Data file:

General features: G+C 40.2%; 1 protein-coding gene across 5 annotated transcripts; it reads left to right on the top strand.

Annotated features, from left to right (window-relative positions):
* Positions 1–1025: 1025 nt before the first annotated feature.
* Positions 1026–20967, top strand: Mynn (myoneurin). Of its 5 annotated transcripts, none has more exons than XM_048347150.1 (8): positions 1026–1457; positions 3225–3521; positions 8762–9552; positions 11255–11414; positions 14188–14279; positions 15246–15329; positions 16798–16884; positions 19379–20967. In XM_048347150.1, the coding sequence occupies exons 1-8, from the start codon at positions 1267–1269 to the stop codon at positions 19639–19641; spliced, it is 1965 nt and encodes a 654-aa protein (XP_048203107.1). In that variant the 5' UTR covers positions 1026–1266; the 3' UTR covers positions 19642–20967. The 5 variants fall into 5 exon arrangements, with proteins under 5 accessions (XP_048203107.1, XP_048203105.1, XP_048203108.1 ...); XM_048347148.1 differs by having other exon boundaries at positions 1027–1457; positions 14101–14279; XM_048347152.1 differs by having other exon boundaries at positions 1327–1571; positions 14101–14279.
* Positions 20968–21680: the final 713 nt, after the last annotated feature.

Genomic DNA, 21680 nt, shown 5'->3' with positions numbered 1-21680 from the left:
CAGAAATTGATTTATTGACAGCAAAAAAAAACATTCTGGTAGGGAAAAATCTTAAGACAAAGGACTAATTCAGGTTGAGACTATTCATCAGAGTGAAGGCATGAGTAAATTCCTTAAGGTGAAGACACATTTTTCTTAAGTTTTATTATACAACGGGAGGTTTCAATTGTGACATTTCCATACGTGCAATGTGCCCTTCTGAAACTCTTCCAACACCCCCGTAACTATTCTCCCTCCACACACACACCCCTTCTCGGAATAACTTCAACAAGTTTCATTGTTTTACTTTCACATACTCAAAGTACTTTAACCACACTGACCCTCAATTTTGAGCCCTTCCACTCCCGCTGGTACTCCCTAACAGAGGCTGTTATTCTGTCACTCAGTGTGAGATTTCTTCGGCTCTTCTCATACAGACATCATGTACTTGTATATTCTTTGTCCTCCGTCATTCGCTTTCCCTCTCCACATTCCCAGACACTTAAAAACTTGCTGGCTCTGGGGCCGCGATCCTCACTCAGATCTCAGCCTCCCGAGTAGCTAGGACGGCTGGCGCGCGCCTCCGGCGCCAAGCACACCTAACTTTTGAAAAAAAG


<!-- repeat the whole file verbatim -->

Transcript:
General features: G+C 40.2%; 1 protein-coding gene across 5 annotated transcripts; it reads left to right on the top strand.

Annotated features, from left to right (window-relative positions):
* Positions 1–1025: 1025 nt before the first annotated feature.
* Positions 1026–20967, top strand: Mynn (myoneurin). Of its 5 annotated transcripts, none has more exons than XM_048347150.1 (8): positions 1026–1457; positions 3225–3521; positions 8762–9552; positions 11255–11414; positions 14188–14279; positions 15246–15329; positions 16798–16884; positions 19379–20967. In XM_048347150.1, the coding sequence occupies exons 1-8, from the start codon at positions 1267–1269 to the stop codon at positions 19639–19641; spliced, it is 1965 nt and encodes a 654-aa protein (XP_048203107.1). In that variant the 5' UTR covers positions 1026–1266; the 3' UTR covers positions 19642–20967. The 5 variants fall into 5 exon arrangements, with proteins under 5 accessions (XP_048203107.1, XP_048203105.1, XP_048203108.1 ...); XM_048347148.1 differs by having other exon boundaries at positions 1027–1457; positions 14101–14279; XM_048347152.1 differs by having other exon boundaries at positions 1327–1571; positions 14101–14279.
* Positions 20968–21680: the final 713 nt, after the last annotated feature.

Genomic DNA, 21680 nt, shown 5'->3' with positions numbered 1-21680 from the left:
CAGAAATTGATTTATTGACAGCAAAAAAAAACATTCTGGTAGGGAAAAATCTTAAGACAAAGGACTAATTCAGGTTGAGACTATTCATCAGAGTGAAGGCATGAGTAAATTCCTTAAGGTGAAGACACATTTTTCTTAAGTTTTATTATACAACGGGAGGTTTCAATTGTGACATTTCCATACGTGCAATGTGCCCTTCTGAAACTCTTCCAACACCCCCGTAACTATTCTCCCTCCACACACACACCCCTTCTCGGAATAACTTCAACAAGTTTCATTGTTTTACTTTCACATACTCAAAGTACTTTAACCACACTGACCCTCAATTTTGAGCCCTTCCACTCCCGCTGGTACTCCCTAACAGAGGCTGTTATTCTGTCACTCAGTGTGAGATTTCTTCGGCTCTTCTCATACAGACATCATGTACTTGTATATTCTTTGTCCTCCGTCATTCGCTTTCCCTCTCCACATTCCCAGACACTTAAAAACTTGCTGGCTCTGGGGCCGCGATCCTCACTCAGATCTCAGCCTCCCGAGTAGCTAGGACGGCTGGCGCGCGCCTCCGGCGCCAAGCACACCTAACTTTTGAAAAAAAG